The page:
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Our idea of privilege present in greater pop culture and pop academia today is social privilege. While there have been allegories to the idea of privilege for a century or more, but as citizens, courts, and the country challenged de jure segregation and de jure privilege, the focus was on the law and the practices. While W.E.B. DuBois noted the privilege of white men who saw their success as a means of their hard work, he was more focused on the laws that kept Black men, women, and children in Albany, Georgia impoverished and as second-class citizens. As laws banning voting discrimination, segregation in schools and public places, redlining and housing discrimination, interracial marriage, and a gambit of other racist practices became commonplace in America, focus rightfully turned to areas where the law might be equal or appear to be equal, but in practice and in reality there were still great inequities.

In 1988 Wellesley professor Peggie McIntosh noted that, in sessions she led focusing on new research in Women’s studies, that the men who attended the session were open to the idea of learning new research and topics especially pertinent to Women’s studies, however when it came to its implementation these men were hesitant to include it in syllabi and in coursework (a common explanation being that there was no time or space for it). She notes, in an interview with the New Yorker, that she felt conflicted; these men were very nice and friendly and did not seem to be oppressive; could they be both? She made the connection to her own thought process and experience working with black women in Boston earlier in the decade, and noting her similar thought process. Most interesting and most potentially troubling, she notes her having racist attitudes of how she, and others like her, were good people because they were working with black women. After these experiences teaching these sessions and in her own experiences, she started writing about privilege: coining the term white privilege, providing examples, and engaging white people about the concept of privilege in a way where it was focused more on personal experience and understanding rather statistics or data.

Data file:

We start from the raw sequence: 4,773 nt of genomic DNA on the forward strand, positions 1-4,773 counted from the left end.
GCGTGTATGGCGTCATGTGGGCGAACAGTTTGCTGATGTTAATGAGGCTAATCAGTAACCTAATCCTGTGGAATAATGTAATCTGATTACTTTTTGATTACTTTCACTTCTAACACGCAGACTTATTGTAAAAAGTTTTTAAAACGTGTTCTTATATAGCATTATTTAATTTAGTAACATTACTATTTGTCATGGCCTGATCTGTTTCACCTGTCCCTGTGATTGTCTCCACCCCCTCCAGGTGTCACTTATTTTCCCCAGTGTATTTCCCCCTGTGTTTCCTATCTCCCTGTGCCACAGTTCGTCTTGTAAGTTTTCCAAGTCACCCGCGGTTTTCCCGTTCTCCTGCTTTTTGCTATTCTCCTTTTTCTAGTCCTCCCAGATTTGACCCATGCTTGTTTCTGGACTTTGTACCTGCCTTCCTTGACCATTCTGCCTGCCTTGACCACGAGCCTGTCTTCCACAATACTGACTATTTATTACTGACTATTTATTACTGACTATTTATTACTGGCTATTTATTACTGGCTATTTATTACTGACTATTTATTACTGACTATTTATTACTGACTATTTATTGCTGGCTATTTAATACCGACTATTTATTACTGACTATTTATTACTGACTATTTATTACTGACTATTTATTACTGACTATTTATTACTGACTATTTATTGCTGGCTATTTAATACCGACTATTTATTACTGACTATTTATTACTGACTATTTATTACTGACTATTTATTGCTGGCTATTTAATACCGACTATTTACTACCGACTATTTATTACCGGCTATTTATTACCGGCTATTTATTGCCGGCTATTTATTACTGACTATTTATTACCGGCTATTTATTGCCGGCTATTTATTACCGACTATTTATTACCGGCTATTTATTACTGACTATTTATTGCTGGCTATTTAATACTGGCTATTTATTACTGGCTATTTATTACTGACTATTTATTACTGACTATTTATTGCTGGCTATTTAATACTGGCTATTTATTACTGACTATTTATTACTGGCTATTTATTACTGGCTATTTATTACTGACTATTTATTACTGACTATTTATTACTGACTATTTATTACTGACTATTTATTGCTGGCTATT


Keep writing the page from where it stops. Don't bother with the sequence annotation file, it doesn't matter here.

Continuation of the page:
The world has (hopefully) changed a lot since the 80s, but this has stood out to me. There’s a lot more research I hope to do on privilege and to continue to write about here. Yet something about this has impacted my thought process. From this research, discussions and research on privilege focus on what specific groups have. This is where the term white privilege comes from, where the term “check your privilege comes from”, and where the welcome conversation about who gets a voice in America comes from, and why some get more of a voice than others. I will dive into this more in time (and this is talked about a lot more in the greater world), yet something untold in this whole account is how the men in the session want to know the ideas and understand them, but don’t want to implement them. They are nice people, but in this case they are obstacles to progress. It is that feeling, of people wanting to be nice but not committing to a dirty work of critical implementation, that I am left thinking about and what I’ll hopefully be writing about soon enough.



John Baker

Teacher, administrator, and educator trying to make a little bit of sense of the world.